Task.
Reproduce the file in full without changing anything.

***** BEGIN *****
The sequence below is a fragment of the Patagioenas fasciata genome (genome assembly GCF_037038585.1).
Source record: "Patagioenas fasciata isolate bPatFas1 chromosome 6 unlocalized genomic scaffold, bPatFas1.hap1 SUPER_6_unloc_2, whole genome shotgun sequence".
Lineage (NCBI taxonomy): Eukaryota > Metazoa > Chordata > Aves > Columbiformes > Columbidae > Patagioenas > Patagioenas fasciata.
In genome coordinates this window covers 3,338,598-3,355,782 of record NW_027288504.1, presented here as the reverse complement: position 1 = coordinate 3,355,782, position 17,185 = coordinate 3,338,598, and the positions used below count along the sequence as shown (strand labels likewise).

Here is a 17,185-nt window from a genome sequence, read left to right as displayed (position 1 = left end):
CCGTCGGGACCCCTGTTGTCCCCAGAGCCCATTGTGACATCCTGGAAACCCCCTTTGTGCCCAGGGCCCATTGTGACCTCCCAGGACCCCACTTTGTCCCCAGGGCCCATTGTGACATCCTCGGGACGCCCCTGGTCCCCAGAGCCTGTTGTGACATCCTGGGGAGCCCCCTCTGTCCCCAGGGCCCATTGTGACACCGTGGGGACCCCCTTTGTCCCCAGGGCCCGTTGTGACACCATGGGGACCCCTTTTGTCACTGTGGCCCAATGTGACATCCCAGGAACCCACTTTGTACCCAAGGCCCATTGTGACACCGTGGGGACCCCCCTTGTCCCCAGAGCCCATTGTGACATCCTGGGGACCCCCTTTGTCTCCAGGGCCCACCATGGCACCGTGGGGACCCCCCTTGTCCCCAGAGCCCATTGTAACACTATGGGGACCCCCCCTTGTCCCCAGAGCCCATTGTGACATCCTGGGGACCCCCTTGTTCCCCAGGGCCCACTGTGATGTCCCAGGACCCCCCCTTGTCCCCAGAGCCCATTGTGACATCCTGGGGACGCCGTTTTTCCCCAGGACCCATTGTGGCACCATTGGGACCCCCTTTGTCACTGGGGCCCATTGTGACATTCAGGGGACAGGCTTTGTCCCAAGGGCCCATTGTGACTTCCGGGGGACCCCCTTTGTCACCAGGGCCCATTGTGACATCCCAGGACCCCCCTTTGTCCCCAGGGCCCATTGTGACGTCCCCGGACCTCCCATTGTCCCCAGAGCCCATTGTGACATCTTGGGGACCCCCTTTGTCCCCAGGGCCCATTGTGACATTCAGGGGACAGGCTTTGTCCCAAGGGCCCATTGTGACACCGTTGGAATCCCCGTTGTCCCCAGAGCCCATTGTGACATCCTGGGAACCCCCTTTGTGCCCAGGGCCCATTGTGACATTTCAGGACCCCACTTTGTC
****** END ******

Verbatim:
The sequence below is a fragment of the Patagioenas fasciata genome (genome assembly GCF_037038585.1).
Source record: "Patagioenas fasciata isolate bPatFas1 chromosome 6 unlocalized genomic scaffold, bPatFas1.hap1 SUPER_6_unloc_2, whole genome shotgun sequence".
Lineage (NCBI taxonomy): Eukaryota > Metazoa > Chordata > Aves > Columbiformes > Columbidae > Patagioenas > Patagioenas fasciata.
In genome coordinates this window covers 3,338,598-3,355,782 of record NW_027288504.1, presented here as the reverse complement: position 1 = coordinate 3,355,782, position 17,185 = coordinate 3,338,598, and the positions used below count along the sequence as shown (strand labels likewise).

Here is a 17,185-nt window from a genome sequence, read left to right as displayed (position 1 = left end):
CCGTCGGGACCCCTGTTGTCCCCAGAGCCCATTGTGACATCCTGGAAACCCCCTTTGTGCCCAGGGCCCATTGTGACCTCCCAGGACCCCACTTTGTCCCCAGGGCCCATTGTGACATCCTCGGGACGCCCCTGGTCCCCAGAGCCTGTTGTGACATCCTGGGGAGCCCCCTCTGTCCCCAGGGCCCATTGTGACACCGTGGGGACCCCCTTTGTCCCCAGGGCCCGTTGTGACACCATGGGGACCCCTTTTGTCACTGTGGCCCAATGTGACATCCCAGGAACCCACTTTGTACCCAAGGCCCATTGTGACACCGTGGGGACCCCCCTTGTCCCCAGAGCCCATTGTGACATCCTGGGGACCCCCTTTGTCTCCAGGGCCCACCATGGCACCGTGGGGACCCCCCTTGTCCCCAGAGCCCATTGTAACACTATGGGGACCCCCCCTTGTCCCCAGAGCCCATTGTGACATCCTGGGGACCCCCTTGTTCCCCAGGGCCCACTGTGATGTCCCAGGACCCCCCCTTGTCCCCAGAGCCCATTGTGACATCCTGGGGACGCCGTTTTTCCCCAGGACCCATTGTGGCACCATTGGGACCCCCTTTGTCACTGGGGCCCATTGTGACATTCAGGGGACAGGCTTTGTCCCAAGGGCCCATTGTGACTTCCGGGGGACCCCCTTTGTCACCAGGGCCCATTGTGACATCCCAGGACCCCCCTTTGTCCCCAGGGCCCATTGTGACGTCCCCGGACCTCCCATTGTCCCCAGAGCCCATTGTGACATCTTGGGGACCCCCTTTGTCCCCAGGGCCCATTGTGACATTCAGGGGACAGGCTTTGTCCCAAGGGCCCATTGTGACACCGTTGGAATCCCCGTTGTCCCCAGAGCCCATTGTGACATCCTGGGAACCCCCTTTGTGCCCAGGGCCCATTGTGACATTTCAGGACCCCACTTTGTC